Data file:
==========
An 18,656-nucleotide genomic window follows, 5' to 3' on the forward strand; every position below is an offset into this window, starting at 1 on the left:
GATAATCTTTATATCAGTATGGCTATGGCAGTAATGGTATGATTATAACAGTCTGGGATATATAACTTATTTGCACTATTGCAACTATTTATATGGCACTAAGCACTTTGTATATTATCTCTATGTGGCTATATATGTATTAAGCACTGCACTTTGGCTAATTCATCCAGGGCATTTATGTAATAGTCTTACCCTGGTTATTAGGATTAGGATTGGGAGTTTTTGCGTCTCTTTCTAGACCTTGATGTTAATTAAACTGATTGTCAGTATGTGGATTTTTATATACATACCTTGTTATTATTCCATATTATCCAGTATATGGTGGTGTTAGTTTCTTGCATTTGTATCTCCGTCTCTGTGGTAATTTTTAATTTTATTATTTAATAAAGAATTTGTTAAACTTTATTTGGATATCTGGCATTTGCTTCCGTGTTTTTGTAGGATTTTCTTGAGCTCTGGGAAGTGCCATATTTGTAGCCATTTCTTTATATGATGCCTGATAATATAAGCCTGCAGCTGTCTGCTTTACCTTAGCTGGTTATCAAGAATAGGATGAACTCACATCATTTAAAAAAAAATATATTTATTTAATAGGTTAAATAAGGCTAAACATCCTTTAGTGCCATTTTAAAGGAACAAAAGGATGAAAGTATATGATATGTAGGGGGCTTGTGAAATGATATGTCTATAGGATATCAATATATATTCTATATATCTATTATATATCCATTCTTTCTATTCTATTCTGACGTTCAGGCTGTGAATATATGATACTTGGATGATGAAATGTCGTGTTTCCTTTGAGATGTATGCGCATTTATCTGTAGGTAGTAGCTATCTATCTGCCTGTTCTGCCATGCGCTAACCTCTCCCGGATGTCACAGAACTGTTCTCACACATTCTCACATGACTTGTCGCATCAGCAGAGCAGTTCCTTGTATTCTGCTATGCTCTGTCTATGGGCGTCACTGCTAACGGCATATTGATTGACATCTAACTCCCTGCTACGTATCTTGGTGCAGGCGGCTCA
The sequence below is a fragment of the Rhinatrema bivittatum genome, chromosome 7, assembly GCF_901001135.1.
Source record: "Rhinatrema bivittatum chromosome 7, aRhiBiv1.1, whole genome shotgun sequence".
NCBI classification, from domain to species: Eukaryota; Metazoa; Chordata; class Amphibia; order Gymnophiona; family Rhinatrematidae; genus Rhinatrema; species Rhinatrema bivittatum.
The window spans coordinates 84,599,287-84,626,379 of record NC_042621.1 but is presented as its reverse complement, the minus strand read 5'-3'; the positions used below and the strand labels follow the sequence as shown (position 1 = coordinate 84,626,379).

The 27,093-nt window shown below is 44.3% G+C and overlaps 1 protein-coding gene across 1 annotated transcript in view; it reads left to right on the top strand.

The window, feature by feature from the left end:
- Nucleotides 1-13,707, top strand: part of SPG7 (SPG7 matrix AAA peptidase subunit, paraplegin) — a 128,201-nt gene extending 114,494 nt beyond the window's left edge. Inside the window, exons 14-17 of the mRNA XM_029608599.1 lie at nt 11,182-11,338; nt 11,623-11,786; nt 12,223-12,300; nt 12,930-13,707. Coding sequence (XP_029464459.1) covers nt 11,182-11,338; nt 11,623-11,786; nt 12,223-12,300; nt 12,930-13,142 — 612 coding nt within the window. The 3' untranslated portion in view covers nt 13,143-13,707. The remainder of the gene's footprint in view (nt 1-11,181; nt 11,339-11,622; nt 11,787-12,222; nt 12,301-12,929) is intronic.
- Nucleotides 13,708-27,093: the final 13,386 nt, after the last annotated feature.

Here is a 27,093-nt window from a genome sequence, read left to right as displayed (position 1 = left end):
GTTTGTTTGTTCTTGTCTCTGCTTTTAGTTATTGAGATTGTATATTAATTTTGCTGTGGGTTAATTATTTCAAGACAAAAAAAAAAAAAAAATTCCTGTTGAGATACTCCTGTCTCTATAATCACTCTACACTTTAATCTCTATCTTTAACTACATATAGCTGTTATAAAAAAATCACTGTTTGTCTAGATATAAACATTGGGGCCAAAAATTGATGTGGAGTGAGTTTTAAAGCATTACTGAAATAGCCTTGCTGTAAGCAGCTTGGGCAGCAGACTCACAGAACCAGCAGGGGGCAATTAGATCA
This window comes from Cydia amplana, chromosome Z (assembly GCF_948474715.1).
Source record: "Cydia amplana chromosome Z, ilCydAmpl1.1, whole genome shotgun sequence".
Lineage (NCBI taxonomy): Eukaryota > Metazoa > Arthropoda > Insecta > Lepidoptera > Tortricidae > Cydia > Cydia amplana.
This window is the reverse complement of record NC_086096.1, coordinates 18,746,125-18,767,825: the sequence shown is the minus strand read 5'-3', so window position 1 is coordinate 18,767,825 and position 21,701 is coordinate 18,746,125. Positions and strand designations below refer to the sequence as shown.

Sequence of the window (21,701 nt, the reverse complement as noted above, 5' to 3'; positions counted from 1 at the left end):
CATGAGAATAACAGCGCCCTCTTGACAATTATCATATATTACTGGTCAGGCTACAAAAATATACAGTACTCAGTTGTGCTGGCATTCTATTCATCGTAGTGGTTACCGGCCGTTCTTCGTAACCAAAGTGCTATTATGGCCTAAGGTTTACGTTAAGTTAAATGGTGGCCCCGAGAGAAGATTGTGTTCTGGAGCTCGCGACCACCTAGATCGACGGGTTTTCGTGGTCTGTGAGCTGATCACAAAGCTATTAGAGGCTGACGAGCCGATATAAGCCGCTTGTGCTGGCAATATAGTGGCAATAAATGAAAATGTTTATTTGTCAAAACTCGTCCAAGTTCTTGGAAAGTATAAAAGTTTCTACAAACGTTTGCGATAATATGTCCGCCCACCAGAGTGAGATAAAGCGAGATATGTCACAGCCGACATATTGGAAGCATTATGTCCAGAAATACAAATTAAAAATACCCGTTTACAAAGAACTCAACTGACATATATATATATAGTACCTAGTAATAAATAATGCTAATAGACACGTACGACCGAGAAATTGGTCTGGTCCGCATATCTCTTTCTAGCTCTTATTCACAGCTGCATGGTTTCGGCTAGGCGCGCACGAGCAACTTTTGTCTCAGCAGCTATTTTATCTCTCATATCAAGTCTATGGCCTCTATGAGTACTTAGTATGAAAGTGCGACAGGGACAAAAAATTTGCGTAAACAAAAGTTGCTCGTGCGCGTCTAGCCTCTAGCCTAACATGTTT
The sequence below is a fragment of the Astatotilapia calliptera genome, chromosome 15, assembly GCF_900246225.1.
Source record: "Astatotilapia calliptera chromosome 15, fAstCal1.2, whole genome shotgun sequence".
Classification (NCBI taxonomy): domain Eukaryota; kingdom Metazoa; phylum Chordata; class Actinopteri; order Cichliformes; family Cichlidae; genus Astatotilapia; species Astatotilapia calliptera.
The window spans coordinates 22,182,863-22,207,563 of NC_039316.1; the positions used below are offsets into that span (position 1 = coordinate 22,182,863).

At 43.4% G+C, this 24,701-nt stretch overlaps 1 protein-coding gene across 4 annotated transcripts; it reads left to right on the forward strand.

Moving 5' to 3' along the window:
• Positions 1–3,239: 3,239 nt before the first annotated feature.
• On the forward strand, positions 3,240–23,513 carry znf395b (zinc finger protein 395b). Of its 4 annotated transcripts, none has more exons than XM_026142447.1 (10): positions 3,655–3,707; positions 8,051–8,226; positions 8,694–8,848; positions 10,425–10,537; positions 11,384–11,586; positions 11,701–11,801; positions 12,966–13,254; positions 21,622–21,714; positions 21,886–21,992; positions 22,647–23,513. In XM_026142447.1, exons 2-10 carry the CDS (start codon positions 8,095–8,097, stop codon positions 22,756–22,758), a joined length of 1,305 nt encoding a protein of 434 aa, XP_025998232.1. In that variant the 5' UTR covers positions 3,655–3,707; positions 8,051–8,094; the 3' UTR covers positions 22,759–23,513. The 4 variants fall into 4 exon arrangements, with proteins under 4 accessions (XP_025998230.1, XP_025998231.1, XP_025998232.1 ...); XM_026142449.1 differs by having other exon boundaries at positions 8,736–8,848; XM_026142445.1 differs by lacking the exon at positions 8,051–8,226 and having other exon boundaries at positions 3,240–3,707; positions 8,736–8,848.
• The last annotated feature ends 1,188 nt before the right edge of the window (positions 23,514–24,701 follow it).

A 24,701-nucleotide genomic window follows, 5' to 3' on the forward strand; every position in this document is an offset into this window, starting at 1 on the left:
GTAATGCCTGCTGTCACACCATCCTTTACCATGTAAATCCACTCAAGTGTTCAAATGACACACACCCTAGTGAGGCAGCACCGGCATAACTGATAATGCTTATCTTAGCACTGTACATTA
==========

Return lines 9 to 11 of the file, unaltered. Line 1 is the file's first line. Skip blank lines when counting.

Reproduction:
- Nucleotides 1-13,707, top strand: part of SPG7 (SPG7 matrix AAA peptidase subunit, paraplegin) — a 128,201-nt gene extending 114,494 nt beyond the window's left edge. Inside the window, exons 14-17 of the mRNA XM_029608599.1 lie at nt 11,182-11,338; nt 11,623-11,786; nt 12,223-12,300; nt 12,930-13,707. Coding sequence (XP_029464459.1) covers nt 11,182-11,338; nt 11,623-11,786; nt 12,223-12,300; nt 12,930-13,142 — 612 coding nt within the window. The 3' untranslated portion in view covers nt 13,143-13,707. The remainder of the gene's footprint in view (nt 1-11,181; nt 11,339-11,622; nt 11,787-12,222; nt 12,301-12,929) is intronic.
- Nucleotides 13,708-27,093: the final 13,386 nt, after the last annotated feature.

Here is a 27,093-nt window from a genome sequence, read left to right as displayed (position 1 = left end):